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Stoop Effect Word Interference Effects Reaction Time Asked Color Ink



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Running head: Colors, Words and Interference

Stroop Effect: How Word Interference Effects Reaction Time When Asked to Say the Color of Ink, Rather Than the Printed Word
Adelphi University

Abstract
The Stroop test is a widely investigated phenomena dealing with cognition and reaction time. The finding that the reaction time increases when asked to name the color of ink a word is printed in rather than the name of the competing printed color. For example, the word blue is printed in red ink. Studies show that skilled readers can not refrain from computing the lexical and semantic representation of a word (Besner & Roberts, M.A., 2005). The overloading of an individual's limited processing capacity by words and incongruent color can cause a delay in total processing time.
"The Stroop phenomenon has been explained by two contrasting approaches, perceptual conflict and response competition. The former refers to a proposed overloading of an individual's limited processing capacity by word and incongruent color, involving both relevant (color) and irrelevant (word) information, thus causing delay in total processing time. The latter concerns the response initial stage, where two competing responses use a single response channel. While color stimulus requires transformation from a perceptual to a verbal code, such transformation is not required for word stimulus. Hence, irrelevant word information reaches the response initiation stage before the relevant color information, causing interference apparent in the Stroop task (Alansari, 2004)."

Stroop Effect: How Word Interference Effects Reaction Time When Asked to Say the Color of Ink, Rather Than the Printed Word
What is the Stroop effect or phenomenon? Does one's visual and cognitive process work simultaneously together? Does one process have a greater effect on the other? According to the findings in the original Stroop test, when color words are presented in colored ink that does not match the printed word; people are slower to respond when naming the color of the ink and not the printed word.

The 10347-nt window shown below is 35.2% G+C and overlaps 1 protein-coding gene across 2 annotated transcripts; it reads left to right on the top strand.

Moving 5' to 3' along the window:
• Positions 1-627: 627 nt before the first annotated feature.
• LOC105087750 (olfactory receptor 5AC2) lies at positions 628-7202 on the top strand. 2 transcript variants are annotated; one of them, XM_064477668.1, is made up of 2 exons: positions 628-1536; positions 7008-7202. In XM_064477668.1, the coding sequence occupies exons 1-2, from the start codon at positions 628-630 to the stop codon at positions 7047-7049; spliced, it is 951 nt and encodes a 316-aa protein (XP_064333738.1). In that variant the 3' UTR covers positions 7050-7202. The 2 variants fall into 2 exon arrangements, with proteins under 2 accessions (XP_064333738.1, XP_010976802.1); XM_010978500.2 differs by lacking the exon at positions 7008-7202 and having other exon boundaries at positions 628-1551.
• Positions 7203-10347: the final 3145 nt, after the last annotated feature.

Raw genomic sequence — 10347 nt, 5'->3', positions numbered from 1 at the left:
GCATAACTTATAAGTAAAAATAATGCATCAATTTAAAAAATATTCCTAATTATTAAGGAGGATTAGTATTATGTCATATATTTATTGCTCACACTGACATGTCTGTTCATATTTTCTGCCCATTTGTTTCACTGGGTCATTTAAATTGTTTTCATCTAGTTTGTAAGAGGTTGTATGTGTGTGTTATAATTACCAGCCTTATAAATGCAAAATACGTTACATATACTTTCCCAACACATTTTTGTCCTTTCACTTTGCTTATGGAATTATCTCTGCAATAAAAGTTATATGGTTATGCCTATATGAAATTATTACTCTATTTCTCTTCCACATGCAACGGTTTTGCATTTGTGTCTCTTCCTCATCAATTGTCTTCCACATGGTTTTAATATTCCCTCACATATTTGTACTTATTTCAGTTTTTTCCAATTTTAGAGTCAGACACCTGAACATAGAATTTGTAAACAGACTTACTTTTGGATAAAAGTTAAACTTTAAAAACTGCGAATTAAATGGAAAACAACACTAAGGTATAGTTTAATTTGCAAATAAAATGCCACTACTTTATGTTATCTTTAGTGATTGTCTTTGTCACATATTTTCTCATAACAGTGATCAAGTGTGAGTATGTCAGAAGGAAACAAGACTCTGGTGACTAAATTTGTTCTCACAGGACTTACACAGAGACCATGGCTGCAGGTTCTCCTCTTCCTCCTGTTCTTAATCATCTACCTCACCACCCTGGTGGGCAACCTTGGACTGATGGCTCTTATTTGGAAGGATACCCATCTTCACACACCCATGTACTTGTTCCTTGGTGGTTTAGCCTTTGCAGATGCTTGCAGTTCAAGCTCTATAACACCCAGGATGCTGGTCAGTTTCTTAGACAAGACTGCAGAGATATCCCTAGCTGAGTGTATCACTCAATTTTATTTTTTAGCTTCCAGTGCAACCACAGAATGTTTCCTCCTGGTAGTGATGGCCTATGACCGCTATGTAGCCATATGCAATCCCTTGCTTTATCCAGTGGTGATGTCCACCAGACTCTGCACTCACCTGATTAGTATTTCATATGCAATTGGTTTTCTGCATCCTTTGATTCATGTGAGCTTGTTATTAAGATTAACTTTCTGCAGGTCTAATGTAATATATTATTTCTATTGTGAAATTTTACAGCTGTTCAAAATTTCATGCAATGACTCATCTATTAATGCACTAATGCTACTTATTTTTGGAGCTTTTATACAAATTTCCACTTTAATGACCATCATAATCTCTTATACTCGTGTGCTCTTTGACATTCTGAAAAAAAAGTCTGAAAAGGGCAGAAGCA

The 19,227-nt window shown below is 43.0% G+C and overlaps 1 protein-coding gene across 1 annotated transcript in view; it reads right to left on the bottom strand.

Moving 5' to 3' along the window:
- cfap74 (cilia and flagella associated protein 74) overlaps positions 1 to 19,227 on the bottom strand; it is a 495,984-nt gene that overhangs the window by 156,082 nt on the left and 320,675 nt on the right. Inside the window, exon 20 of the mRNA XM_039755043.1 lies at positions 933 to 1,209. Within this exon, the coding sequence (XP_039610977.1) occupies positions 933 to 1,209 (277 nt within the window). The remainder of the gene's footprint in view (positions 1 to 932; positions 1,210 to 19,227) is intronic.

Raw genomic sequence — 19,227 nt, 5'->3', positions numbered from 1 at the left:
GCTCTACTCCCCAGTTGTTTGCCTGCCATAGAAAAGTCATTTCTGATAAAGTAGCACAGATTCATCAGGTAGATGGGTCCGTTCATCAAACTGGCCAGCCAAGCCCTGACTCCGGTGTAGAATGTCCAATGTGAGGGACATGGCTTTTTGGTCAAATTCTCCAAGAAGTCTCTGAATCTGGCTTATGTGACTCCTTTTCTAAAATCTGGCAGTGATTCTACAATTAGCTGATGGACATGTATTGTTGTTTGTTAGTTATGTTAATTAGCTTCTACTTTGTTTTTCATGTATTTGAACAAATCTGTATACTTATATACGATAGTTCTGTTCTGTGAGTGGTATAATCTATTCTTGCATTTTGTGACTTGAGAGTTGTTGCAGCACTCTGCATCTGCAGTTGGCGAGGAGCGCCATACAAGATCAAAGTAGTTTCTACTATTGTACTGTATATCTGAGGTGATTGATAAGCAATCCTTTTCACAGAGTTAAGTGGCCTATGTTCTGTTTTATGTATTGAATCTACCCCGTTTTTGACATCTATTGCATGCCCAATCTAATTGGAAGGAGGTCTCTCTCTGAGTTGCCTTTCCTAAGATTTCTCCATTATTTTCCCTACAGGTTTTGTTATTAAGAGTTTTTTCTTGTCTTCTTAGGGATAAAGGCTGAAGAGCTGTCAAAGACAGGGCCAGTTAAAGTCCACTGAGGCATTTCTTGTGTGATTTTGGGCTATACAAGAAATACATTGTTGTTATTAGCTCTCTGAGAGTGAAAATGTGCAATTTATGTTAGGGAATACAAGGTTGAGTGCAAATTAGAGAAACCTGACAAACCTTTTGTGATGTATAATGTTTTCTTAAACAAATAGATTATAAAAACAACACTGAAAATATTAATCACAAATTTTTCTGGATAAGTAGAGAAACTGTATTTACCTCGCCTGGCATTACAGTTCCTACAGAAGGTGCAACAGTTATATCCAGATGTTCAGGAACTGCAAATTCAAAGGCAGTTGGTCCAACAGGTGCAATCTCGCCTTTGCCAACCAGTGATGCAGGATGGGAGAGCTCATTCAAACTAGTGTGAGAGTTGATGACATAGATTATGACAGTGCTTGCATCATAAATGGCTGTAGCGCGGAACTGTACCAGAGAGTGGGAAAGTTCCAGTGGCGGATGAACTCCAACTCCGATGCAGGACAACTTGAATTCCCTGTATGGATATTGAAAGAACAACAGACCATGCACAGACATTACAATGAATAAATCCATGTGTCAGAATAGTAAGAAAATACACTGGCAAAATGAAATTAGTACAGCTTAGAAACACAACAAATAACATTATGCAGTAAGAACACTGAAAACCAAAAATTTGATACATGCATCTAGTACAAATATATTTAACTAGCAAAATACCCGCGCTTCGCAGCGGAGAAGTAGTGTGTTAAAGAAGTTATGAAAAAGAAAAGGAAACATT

The purpose of this experiment is similar to the original Stroop design, but with extension. Originally, the Stroop test was performed on adults. In the first part of the experiment, the adult participants were to read the word red, printed in the color red, the word blue, printed in the color blue, and so on. During the second phase of the experiment, the same participants, through repeated measures, were to say blue, the color of ink that the word red was printed in, and the color green that the word red was printed in, and so on. As predicted, the results of this test concluded that there was a significant delay in response time on the second part of the test.
However it may be similar, the present experiment is a variation of the original Stroop design. Participants are adolescents, not adults, and instead of reading the word red in the red ink, they stated the color of the rectangles printed on the first sheet of paper; there are no words involved in this part of the test. Then, on the second part of the test, they will state the color of the words. Rather than the word being various color names, the words are names of various animals.
Since the average American child is trained at an early age to be a natural reader, by adolescence, a child will naturally read the words presented to him or her without being asked, and also while trying to avoid the reading process. So if a child is given competing stimuli, information will naturally be processed by reading the words given, even though the child is trying to focus on the other stimulus given. This will cause a delayed reaction time because the child cannot process the information as quickly as he or she would have with no competing stimuli. Consistent with the authors' predictions, there was a difference in response times between the two parts of the tests, as in the original Stroop design.

Method
Participants
Data were colleted from 30 children, with ages ranging from 10 to 15 year old (M=12.5 years), all located in Nassau County, NY. Demographically, the children were predominately Caucasian, from middle to upper-middle class socioeconomic status, attending public schooling. These children were paid for their participation in this experiment, a compensation equivalent to about $2 per participant.